2014-05-30 Tavian Barnes Comments
In my last post, I talked about a beautiful method for computing ray/triangle intersections. In this post, I will extend it to computing intersections with triangle fans. Since meshes are often stored in a corner table, which is simply an array of triangle fans, this gives an efficient algorithm for ray tracing triangle meshes.
The aforementioned algorithm computes ray/triangle intersections with 1 division, 20 multiplications, and up to 18 additions. It also required storing an affine transformation matrix, which takes up 4/3 as much space as just storing the vertices. But if we have many triangles which all share a common vertex, we can exploit that structure to save time and memory.
Say our triangle fan is composed of triangles , , , etc. As before, we compute
Computing the change of basis from here to the next triangle is even easier. We want to find new coordinates such that
Two things are apparent: the first is that there is no further translation to perform because both coordinate systems have their origin at . The second is that only depends on . This means the matrix that takes us to the new basis has the special form
so we only need to store two of its columns, and transforming the ray into the new space can be done much faster than with a full matrix multiplication. The following transformation is applied to both the ray origin and direction:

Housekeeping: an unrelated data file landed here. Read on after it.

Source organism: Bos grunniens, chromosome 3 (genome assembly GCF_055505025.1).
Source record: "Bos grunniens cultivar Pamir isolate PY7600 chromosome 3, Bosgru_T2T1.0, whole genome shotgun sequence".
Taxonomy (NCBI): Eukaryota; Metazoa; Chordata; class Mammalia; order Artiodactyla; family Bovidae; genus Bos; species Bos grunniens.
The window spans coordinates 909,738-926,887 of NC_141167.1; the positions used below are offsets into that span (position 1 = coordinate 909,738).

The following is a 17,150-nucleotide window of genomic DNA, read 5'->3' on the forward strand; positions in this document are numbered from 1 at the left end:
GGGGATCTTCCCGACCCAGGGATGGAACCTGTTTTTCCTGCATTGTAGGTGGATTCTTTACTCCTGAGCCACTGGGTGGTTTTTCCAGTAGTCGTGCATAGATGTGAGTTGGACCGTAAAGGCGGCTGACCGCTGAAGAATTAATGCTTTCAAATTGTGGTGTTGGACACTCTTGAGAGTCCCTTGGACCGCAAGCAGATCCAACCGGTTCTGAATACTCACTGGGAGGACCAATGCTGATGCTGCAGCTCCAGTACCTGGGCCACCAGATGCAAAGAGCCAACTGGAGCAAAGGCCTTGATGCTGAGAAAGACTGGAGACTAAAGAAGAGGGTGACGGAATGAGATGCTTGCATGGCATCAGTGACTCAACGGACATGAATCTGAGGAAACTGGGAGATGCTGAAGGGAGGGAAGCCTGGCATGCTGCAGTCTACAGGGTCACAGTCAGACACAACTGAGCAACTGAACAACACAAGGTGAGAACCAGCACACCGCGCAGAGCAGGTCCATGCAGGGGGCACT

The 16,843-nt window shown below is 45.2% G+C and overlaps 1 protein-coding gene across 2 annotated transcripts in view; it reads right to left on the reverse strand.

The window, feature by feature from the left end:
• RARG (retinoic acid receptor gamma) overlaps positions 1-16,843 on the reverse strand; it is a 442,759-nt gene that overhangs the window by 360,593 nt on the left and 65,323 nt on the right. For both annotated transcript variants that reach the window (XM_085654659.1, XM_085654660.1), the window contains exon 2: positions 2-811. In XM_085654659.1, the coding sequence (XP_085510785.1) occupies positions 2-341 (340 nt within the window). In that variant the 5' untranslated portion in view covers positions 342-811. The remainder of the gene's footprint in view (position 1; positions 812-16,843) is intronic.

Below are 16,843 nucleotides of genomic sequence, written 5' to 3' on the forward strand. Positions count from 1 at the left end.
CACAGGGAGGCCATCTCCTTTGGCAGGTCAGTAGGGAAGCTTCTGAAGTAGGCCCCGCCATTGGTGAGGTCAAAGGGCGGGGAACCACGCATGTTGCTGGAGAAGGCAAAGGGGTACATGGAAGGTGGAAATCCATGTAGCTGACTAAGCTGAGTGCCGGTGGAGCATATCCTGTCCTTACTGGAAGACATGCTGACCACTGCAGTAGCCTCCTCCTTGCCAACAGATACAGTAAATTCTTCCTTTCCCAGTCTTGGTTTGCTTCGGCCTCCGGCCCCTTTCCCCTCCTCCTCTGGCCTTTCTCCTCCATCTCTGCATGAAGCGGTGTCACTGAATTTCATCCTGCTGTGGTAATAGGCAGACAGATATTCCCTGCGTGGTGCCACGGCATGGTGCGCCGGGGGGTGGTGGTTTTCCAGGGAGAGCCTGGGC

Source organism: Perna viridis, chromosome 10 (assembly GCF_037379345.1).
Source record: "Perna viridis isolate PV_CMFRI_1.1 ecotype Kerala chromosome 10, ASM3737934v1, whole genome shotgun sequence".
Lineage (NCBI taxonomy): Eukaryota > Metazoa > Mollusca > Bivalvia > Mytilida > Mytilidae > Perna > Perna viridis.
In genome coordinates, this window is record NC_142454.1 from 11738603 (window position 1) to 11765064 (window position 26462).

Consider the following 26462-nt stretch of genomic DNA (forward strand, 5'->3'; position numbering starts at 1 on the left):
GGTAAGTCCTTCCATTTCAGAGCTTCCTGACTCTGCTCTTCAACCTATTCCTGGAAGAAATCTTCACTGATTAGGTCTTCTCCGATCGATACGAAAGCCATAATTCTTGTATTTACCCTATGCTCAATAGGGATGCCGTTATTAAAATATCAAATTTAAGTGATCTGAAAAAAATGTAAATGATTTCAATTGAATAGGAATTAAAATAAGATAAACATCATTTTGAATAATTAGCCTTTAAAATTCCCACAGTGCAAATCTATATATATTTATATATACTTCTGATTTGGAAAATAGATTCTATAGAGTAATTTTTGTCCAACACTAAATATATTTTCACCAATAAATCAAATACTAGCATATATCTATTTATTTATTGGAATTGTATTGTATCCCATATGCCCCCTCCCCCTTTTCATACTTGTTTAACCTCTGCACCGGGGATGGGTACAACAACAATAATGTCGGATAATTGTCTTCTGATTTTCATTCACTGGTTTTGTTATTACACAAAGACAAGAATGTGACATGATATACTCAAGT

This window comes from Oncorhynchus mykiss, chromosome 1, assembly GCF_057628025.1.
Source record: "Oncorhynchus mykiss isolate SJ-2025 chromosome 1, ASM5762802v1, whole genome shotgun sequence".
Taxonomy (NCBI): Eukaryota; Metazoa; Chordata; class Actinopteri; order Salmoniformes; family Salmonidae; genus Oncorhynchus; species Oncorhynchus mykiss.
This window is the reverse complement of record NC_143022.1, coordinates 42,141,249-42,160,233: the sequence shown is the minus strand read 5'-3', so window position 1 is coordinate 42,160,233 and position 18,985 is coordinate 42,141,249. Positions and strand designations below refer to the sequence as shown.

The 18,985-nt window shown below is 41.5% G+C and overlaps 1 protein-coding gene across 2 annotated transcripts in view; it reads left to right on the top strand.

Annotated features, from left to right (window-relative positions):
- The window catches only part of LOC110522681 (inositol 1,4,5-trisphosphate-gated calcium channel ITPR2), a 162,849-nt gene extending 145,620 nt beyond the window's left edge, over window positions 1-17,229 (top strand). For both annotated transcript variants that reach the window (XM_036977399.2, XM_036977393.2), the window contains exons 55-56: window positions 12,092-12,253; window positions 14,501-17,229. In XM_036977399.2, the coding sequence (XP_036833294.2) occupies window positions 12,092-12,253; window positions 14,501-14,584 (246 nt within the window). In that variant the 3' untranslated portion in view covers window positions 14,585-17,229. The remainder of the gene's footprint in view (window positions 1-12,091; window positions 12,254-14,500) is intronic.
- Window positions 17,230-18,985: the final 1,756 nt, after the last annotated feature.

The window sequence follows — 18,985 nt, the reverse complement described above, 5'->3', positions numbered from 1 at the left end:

In the end, for a triangle fan with vertices, the ray intersection can be computed with
The multiplications and additions are also easily vectorisable. The storage requirement is floating-point values, which is equivalent to storing all the vertices and precomputed normals.
Pretty cool, I wonder if this can be extended to triangle strips as well. That one might be a lot more challenging though.
$$ Also I wonder if these dollar signs will break your page with a MathJax injection. I imagine it's more intelligent than that.
Tavian Barnes 2014-05-30
Haha yeah the MathJax is all done with a WordPress plugin, I write [latex]m^at_h[/latex] and it prettifies it. I'm hoping it doesn't scan the page and replace $m^at_h$ with MathJax.
And you're right, it looks hard to do this well with triangle strips because they don't all share a common vertex. The above still works except the translation comes back which wastes time and space.